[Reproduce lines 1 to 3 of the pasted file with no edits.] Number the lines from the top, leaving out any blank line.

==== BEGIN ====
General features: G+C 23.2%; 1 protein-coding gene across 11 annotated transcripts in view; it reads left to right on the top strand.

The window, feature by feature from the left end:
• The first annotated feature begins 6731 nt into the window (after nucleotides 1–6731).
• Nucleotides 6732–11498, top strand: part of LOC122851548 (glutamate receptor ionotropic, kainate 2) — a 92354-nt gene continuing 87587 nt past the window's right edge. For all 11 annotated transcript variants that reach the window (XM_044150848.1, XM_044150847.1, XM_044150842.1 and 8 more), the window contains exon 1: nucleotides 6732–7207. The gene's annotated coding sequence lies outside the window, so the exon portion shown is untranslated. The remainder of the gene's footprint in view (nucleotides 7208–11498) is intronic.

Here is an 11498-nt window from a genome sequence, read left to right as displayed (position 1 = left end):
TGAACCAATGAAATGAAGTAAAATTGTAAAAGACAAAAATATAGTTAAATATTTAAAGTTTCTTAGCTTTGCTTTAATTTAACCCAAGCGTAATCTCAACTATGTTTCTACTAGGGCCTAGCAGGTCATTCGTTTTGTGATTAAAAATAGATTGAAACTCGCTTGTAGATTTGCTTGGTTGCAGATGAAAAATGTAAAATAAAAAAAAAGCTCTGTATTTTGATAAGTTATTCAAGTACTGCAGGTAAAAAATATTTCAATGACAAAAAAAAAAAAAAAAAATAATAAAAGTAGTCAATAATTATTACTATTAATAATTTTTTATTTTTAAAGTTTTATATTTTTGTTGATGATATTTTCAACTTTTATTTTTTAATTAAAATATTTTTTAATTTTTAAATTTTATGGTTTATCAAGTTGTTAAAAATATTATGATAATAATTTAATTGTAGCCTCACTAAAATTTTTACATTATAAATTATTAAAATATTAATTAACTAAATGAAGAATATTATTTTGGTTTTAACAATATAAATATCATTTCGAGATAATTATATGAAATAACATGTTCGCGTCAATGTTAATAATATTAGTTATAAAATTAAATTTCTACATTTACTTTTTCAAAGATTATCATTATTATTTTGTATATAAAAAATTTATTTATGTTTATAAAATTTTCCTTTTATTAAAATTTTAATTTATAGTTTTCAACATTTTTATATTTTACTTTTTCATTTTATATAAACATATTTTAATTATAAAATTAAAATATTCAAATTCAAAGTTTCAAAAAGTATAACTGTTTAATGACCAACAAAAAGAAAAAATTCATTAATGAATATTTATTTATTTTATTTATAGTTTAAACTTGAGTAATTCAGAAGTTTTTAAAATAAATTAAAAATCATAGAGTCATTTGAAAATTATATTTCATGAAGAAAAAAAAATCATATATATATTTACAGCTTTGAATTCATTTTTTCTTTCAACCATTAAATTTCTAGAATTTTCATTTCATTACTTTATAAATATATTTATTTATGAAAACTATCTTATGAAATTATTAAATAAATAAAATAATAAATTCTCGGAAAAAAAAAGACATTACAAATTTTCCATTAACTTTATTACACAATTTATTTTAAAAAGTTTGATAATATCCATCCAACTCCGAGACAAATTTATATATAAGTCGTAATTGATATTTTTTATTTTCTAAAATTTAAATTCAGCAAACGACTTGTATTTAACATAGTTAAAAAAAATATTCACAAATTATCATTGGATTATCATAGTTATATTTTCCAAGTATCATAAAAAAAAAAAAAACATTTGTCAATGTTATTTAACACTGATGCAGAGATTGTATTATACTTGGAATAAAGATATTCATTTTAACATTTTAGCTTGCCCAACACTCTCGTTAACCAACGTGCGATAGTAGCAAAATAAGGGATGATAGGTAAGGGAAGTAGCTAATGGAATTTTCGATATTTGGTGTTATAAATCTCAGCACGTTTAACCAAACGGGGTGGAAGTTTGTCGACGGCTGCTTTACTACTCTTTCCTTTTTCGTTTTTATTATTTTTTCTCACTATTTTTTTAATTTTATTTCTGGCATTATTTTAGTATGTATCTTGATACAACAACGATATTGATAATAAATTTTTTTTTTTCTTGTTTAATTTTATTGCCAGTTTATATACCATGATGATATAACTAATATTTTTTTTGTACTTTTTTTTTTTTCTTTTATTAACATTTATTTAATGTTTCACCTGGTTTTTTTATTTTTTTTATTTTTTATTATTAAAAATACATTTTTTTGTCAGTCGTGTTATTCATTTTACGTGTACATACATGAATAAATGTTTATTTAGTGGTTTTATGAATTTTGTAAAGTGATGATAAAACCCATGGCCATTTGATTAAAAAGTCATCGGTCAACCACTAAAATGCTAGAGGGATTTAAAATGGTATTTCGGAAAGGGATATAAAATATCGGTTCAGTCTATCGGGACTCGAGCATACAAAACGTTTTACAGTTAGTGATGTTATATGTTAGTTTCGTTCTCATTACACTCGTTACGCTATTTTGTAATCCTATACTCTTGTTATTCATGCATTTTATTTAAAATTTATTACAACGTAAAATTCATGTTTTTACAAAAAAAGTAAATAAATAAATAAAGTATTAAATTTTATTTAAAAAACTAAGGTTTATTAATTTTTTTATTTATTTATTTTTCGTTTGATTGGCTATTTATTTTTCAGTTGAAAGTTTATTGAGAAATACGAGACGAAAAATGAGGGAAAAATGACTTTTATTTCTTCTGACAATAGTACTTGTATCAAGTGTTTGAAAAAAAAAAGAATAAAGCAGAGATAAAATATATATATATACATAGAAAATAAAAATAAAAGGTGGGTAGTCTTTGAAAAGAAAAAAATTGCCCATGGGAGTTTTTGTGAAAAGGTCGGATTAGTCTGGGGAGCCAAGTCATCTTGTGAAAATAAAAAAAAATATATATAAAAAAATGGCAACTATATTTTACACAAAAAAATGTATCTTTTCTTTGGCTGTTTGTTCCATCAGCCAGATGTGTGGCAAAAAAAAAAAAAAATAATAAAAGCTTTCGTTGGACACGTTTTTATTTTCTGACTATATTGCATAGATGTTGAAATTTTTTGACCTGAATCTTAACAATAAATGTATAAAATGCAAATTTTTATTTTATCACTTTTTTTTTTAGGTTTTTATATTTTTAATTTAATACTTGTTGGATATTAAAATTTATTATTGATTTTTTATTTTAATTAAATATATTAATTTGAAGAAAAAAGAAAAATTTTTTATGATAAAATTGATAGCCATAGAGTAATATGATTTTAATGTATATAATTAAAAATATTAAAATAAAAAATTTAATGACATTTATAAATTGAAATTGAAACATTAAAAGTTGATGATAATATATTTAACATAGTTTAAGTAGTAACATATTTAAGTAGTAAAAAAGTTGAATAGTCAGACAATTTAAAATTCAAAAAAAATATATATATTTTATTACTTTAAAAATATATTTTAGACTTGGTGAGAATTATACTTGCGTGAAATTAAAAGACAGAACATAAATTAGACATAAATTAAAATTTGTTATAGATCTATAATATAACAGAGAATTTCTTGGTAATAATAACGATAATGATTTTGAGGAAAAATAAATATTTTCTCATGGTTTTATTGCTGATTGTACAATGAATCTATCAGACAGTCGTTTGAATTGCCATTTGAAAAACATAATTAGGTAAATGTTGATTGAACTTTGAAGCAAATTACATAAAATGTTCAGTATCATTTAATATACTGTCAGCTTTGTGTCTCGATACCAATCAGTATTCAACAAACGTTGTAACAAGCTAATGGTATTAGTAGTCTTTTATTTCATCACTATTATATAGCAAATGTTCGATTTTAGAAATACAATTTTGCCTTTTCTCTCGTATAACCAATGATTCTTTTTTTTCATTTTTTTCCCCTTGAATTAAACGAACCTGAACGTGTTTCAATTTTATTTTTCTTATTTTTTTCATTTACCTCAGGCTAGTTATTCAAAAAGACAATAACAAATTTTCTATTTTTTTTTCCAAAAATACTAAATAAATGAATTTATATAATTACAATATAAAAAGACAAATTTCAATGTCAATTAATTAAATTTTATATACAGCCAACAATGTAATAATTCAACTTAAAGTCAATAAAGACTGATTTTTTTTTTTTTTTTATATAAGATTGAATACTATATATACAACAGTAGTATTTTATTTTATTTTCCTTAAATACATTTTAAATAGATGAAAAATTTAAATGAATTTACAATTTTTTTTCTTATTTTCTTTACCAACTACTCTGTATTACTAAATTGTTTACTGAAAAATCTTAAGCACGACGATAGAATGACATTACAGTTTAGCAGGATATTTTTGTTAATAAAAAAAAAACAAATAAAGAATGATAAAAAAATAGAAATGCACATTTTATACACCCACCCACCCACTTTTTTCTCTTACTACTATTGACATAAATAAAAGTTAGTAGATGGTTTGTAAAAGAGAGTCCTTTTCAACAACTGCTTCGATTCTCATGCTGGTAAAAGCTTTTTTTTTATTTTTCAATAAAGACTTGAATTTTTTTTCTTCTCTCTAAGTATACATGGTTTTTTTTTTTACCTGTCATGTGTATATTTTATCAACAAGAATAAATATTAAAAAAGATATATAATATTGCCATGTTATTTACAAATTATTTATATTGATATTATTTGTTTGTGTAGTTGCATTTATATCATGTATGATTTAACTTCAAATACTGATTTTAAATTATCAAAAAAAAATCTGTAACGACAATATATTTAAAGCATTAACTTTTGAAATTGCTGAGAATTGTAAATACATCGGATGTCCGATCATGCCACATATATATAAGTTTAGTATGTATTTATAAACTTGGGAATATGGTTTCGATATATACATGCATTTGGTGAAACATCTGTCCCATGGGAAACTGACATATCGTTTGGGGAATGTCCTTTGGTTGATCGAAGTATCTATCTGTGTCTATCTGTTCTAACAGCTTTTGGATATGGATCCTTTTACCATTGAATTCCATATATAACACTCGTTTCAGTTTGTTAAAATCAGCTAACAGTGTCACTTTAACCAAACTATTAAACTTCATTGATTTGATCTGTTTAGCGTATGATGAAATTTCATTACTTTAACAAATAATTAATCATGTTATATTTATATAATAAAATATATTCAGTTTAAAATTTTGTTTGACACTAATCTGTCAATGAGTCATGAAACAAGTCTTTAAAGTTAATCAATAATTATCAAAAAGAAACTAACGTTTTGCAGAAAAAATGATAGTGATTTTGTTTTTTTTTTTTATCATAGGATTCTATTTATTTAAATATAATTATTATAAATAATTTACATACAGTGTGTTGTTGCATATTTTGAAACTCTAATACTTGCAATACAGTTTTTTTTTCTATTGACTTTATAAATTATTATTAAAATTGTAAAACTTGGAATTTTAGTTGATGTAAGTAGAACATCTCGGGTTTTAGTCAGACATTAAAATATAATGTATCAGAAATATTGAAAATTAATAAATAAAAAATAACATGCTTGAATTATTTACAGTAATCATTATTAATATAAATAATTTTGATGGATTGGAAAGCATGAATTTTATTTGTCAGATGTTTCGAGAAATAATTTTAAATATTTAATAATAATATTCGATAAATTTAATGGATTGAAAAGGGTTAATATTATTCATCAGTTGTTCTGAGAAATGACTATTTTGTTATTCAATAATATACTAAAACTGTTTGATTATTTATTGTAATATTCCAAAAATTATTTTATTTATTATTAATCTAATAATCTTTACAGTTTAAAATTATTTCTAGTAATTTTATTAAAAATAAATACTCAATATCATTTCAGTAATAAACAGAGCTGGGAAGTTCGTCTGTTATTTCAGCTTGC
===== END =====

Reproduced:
General features: G+C 23.2%; 1 protein-coding gene across 11 annotated transcripts in view; it reads left to right on the top strand.

The window, feature by feature from the left end:
• The first annotated feature begins 6731 nt into the window (after nucleotides 1–6731).